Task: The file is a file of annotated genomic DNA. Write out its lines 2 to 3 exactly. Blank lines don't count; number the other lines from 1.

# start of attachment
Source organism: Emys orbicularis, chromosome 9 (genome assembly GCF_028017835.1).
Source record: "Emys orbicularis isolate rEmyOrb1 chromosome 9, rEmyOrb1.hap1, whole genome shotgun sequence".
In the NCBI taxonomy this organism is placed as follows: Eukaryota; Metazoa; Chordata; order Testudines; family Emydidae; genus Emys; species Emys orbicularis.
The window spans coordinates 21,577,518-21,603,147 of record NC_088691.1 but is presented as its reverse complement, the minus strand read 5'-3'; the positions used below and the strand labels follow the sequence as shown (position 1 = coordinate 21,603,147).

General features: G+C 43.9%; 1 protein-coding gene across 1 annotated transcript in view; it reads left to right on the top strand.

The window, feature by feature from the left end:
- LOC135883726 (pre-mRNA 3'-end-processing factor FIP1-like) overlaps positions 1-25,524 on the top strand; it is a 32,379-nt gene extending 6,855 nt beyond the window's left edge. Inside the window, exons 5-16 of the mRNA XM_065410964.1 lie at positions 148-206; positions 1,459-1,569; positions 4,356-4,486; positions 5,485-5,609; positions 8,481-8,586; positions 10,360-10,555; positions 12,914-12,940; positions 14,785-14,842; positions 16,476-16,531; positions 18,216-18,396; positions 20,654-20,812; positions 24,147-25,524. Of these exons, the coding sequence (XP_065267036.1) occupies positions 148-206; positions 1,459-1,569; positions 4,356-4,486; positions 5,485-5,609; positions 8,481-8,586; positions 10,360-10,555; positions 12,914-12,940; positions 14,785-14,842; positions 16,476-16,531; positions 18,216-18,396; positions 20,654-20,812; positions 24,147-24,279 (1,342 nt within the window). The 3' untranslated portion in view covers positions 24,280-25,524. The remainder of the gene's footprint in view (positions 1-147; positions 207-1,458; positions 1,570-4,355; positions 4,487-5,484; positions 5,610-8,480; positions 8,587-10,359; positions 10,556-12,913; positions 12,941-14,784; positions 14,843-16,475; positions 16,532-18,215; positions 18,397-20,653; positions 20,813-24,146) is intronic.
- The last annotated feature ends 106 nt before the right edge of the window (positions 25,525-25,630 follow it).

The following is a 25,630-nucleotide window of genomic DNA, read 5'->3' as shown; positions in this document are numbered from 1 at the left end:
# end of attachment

Source record: "Emys orbicularis isolate rEmyOrb1 chromosome 9, rEmyOrb1.hap1, whole genome shotgun sequence".
In the NCBI taxonomy this organism is placed as follows: Eukaryota; Metazoa; Chordata; order Testudines; family Emydidae; genus Emys; species Emys orbicularis.